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I was reading this question about Falcon 9's re-entry Max Q, which states that the Falcon 9 has a re-entry pressure 3 times higher than during launch.

I was shocked, because SpaceX takes precautions against launch Max Q — specifically a conical fairing. But during re-entry the leading surface is less than aerodynamic — the 9 engine bells are basically sails. I'm surprised they don't get torn off during re-entry, but not only are they still there, they're usable!

What does SpaceX do to protect the Falcon 9's engines during re-entry?

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    $\begingroup$ Note that on ascent, the rocket is more fragile and unstable - longer, multiple pieces, with center of mass far behind center of pressure. On the reentry it's a single stubby and relatively rigid piece, with heavy engines and propellants at the leading end and grid fins on the trailing end -- much more stable. $\endgroup$ – Russell Borogove Apr 6 '17 at 2:55
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    $\begingroup$ Remember that the nozzles are built to whist and the tremendous pressure and heat of liquid fuel combustion in the first place. $\endgroup$ – Antzi Apr 7 '17 at 1:19
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SpaceX has been using supersonic retro-propulsion to slow down the stages enough to not cause significant damage to the engines. This is the same method that will be used to land the Red Dragon probes on the Martian surface. In order for supersonic retro-propulsion to work you need to have very high chamber pressures to effectively push the air out of the combustion chamber. Since the engines are in front during reentry, this means the brunt of reentry is in the engines. But they are made to withstand high temperatures and pressures. The reentry burn SpaceX uses slows the stage down enough so that no extensive damage happens to the stage.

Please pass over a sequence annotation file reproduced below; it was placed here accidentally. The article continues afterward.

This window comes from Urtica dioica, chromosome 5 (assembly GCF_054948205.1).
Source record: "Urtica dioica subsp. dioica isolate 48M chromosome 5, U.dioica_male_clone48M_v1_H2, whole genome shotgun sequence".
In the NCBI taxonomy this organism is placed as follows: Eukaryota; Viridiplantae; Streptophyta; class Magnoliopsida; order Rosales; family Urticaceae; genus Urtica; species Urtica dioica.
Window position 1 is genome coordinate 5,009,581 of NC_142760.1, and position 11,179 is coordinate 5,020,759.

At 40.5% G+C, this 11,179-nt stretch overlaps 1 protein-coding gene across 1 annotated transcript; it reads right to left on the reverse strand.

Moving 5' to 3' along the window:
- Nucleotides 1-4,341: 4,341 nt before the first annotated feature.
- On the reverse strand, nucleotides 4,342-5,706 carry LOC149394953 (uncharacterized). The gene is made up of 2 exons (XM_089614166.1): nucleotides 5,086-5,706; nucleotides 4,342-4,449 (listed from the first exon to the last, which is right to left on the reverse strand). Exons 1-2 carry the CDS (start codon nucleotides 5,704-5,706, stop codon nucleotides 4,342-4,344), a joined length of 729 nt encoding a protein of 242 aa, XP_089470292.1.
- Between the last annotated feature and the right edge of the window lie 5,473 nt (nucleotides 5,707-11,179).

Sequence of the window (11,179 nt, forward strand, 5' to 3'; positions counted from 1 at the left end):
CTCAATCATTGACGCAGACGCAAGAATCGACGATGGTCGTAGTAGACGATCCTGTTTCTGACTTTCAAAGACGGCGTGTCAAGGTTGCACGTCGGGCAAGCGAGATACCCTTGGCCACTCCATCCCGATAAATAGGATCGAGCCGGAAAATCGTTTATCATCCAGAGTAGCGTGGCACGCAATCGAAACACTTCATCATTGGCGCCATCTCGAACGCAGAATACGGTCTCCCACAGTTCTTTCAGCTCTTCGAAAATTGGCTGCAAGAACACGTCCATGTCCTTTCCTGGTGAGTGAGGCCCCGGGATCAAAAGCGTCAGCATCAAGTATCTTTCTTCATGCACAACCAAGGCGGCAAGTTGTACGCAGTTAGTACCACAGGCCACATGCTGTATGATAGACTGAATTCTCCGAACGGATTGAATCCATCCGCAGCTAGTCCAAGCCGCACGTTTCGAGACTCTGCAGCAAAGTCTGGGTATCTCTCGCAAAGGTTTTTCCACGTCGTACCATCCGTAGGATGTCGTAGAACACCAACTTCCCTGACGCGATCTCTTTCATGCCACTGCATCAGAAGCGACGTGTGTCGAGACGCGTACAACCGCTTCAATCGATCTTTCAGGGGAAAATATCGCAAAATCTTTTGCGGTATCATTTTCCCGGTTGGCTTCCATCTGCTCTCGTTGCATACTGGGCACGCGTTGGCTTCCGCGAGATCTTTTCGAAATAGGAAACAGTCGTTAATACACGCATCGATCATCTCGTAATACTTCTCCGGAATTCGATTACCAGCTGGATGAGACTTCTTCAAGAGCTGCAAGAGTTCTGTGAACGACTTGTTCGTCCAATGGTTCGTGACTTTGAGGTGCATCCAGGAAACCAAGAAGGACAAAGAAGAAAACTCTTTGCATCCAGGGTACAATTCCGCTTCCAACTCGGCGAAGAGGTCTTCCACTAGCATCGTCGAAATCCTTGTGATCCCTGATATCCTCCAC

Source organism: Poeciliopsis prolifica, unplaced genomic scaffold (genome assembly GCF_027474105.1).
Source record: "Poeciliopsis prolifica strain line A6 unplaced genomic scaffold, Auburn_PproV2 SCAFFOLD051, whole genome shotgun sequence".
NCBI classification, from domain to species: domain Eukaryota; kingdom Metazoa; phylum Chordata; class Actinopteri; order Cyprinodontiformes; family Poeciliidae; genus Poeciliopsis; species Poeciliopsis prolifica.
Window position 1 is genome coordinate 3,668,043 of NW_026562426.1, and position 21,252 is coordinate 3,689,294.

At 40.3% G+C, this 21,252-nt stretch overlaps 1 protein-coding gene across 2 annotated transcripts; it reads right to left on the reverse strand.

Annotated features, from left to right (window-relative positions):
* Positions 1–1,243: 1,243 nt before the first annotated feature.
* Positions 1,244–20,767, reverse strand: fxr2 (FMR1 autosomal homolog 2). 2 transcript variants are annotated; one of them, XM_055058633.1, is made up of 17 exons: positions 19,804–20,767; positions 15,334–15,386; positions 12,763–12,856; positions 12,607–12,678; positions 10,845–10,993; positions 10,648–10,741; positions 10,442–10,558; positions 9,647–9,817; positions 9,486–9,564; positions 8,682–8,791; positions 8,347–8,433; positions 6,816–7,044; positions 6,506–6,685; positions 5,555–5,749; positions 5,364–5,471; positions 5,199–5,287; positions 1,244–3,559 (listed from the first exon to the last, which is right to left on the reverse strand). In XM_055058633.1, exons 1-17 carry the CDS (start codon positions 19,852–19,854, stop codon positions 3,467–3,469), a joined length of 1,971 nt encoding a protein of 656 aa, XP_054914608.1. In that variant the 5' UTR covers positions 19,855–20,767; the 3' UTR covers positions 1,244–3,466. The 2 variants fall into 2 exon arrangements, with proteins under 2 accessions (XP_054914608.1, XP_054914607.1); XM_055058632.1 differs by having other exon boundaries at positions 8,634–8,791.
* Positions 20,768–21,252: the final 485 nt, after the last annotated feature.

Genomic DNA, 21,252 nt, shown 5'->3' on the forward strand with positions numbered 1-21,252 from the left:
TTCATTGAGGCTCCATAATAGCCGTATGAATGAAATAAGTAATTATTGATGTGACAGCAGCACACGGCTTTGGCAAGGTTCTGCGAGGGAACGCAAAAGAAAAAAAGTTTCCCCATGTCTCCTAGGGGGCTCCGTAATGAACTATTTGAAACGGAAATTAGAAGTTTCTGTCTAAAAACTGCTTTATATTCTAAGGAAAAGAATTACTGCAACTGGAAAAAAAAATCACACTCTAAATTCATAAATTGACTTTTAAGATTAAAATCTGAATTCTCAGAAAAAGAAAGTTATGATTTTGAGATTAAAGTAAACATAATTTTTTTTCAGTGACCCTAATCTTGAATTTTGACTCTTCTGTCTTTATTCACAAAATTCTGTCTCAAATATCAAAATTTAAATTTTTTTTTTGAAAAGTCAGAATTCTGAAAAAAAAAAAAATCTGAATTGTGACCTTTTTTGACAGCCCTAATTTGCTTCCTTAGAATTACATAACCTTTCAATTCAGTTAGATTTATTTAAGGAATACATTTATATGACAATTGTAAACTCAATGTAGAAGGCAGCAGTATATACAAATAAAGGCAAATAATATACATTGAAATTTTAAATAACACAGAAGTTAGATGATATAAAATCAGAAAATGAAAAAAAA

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SpaceX does a series of burns during first stage landing.

There is a boostback burn, done to initially cancel the forward velocity, and if going back to RTLS at LZ-1, then to actually change direction back to the launch site. On ASDS landings this is not usually done.

Then during reentry itself, they initiate a reentry burn. This is done to slow the stage down, enough that the stage can survive entering the atmosphere.

Thus they run the engines near the point at which they need to slow down, and as the engines are running they are protected from the air incoming due to the pressure they put out as running engines.

Now it is worth noting only 1 or 3 engines are used at this point, but the other engines are clearly strong enough to survive them.

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  • $\begingroup$ Just a question IF Fuel was not an issue(as in a fuel supply in space intended to provide enough fuel for the desired landing) how would that change things ...specifically in regards to the stress and g'forces experienced by a Human. Range the age of that Human from a Baby to a 90 year old. $\endgroup$ – Enigma Maitreya Apr 6 '17 at 19:52
  • $\begingroup$ A fuel supply in space doesn't make fuel not an issue; you still have to carry the fuel -- and no one is interested in building a fuel depot to cater to 90-year-old passengers. A healthy 77-year-old can handle an unpowered descent with 3g stress reasonably well in any case. $\endgroup$ – Russell Borogove Apr 7 '17 at 0:47

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